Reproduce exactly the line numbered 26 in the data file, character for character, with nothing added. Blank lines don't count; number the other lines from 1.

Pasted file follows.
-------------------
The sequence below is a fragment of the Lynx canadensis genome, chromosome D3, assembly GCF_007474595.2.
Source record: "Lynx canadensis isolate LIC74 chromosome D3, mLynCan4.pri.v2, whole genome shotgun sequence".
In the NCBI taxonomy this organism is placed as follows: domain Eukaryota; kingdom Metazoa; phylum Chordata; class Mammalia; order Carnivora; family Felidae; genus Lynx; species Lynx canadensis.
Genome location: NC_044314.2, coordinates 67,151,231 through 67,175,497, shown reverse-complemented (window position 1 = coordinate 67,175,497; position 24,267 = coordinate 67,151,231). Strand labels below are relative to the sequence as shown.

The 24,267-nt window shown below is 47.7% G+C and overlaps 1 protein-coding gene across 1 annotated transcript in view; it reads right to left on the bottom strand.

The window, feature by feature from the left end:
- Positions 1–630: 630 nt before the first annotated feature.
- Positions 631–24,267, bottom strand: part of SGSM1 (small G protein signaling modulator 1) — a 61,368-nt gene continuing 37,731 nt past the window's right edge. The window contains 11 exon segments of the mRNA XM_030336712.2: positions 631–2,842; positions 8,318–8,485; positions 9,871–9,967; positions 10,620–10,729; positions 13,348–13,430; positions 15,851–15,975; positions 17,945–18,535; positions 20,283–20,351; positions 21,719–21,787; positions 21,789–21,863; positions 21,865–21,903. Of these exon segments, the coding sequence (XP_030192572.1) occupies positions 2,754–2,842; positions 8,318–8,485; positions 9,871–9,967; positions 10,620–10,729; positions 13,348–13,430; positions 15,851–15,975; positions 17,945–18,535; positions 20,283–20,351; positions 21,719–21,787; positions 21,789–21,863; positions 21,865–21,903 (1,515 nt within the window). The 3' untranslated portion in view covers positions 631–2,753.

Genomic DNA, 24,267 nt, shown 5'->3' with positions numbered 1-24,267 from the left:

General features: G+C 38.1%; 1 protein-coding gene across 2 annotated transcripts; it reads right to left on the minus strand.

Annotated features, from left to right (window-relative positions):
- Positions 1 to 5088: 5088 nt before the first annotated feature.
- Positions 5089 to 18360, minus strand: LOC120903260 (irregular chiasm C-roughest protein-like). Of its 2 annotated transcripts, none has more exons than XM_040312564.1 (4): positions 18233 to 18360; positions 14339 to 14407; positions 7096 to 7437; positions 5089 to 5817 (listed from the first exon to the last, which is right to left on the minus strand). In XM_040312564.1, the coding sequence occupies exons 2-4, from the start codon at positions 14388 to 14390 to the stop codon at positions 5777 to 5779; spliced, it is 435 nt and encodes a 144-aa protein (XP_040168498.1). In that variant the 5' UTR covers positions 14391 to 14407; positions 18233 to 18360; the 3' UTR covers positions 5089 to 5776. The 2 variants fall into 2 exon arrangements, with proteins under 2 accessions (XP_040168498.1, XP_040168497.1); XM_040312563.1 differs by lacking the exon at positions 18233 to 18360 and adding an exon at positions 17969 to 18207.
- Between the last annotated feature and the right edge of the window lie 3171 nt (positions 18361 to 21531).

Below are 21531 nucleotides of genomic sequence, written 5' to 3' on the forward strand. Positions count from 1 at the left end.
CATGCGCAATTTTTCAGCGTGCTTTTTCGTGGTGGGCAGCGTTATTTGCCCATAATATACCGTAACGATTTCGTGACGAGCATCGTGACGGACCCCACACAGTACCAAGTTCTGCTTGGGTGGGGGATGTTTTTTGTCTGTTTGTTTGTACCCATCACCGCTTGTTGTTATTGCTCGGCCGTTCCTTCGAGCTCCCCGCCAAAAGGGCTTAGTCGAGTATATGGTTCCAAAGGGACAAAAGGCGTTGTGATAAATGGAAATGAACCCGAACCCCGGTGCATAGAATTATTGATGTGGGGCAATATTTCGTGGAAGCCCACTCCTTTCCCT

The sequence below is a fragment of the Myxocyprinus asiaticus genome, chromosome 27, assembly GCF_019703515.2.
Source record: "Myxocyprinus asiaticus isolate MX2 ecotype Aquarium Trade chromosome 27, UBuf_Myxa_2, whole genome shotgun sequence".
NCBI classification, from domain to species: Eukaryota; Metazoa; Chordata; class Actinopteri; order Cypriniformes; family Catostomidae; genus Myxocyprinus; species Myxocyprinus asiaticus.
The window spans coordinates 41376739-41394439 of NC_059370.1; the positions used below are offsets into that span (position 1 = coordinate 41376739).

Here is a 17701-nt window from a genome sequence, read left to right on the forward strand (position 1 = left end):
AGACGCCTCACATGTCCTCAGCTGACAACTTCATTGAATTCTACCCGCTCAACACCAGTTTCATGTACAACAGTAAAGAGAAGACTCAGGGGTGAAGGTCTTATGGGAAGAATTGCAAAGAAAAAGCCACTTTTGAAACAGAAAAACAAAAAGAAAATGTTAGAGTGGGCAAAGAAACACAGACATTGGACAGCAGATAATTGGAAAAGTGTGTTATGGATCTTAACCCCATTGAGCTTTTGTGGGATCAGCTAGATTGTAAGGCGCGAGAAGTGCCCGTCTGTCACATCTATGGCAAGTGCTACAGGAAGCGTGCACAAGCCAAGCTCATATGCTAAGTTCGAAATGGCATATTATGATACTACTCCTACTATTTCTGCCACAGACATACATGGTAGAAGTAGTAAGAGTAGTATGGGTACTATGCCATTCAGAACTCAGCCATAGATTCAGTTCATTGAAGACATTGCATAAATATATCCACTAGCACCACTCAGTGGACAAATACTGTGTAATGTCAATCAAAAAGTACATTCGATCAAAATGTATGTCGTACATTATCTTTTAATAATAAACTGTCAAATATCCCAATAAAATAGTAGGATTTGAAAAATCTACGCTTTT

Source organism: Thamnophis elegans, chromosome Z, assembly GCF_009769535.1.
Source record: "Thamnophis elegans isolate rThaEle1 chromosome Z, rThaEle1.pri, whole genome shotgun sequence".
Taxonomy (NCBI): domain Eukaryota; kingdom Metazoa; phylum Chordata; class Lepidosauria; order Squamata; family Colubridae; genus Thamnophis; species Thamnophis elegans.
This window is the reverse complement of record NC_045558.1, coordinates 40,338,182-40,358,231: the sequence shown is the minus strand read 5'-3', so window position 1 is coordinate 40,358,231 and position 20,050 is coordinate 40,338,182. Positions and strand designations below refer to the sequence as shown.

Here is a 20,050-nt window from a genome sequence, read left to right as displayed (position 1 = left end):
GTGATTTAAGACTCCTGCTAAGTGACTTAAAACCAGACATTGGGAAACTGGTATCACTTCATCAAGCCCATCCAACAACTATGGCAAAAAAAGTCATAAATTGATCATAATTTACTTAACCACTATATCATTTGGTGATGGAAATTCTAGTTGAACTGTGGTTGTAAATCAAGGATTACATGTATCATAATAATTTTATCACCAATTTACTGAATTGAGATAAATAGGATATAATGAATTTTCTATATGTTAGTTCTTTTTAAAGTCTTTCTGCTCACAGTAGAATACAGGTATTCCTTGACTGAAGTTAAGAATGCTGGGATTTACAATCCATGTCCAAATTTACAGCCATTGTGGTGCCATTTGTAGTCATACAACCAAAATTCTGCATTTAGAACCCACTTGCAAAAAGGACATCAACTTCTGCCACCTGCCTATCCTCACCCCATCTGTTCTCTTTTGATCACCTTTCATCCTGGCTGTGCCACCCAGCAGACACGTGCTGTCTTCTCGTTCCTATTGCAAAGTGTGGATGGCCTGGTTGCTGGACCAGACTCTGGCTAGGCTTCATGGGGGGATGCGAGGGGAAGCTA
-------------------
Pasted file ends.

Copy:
This window is the reverse complement of record NC_045558.1, coordinates 40,338,182-40,358,231: the sequence shown is the minus strand read 5'-3', so window position 1 is coordinate 40,358,231 and position 20,050 is coordinate 40,338,182. Positions and strand designations below refer to the sequence as shown.